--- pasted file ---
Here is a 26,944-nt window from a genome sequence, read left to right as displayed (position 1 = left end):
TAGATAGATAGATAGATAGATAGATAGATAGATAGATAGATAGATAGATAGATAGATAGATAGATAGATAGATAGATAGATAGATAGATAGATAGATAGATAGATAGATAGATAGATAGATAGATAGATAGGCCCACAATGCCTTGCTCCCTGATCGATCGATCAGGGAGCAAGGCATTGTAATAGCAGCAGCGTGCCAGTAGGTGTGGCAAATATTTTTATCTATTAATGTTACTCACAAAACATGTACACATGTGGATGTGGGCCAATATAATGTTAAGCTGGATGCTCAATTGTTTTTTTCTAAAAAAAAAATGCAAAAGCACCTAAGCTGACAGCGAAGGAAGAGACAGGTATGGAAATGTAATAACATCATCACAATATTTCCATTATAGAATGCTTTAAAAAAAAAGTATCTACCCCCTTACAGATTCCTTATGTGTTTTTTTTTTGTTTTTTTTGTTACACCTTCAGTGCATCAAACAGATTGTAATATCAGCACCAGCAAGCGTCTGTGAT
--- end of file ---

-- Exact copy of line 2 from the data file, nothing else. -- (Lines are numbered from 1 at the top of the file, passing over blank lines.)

TAGATAGATAGATAGATAGATAGATAGATAGATAGATAGATAGATAGATAGATAGATAGATAGATAGATAGATAGATAGATAGATAGATAGATAGATAGATAGATAGATAGATAGATAGATAGATAGATAGGCCCACAATGCCTTGCTCCCTGATCGATCGATCAGGGAGCAAGGCATTGTAATAGCAGCAGCGTGCCAGTAGGTGTGGCAAATATTTTTATCTATTAATGTTACTCACAAAACATGTACACATGTGGATGTGGGCCAATATAATGTTAAGCTGGATGCTCAATTGTTTTTTTCTAAAAAAAAAATGCAAAAGCACCTAAGCTGACAGCGAAGGAAGAGACAGGTATGGAAATGTAATAACATCATCACAATATTTCCATTATAGAATGCTTTAAAAAAAAAGTATCTACCCCCTTACAGATTCCTTATGTGTTTTTTTTTTGTTTTTTTTGTTACACCTTCAGTGCATCAAACAGATTGTAATATCAGCACCAGCAAGCGTCTGTGAT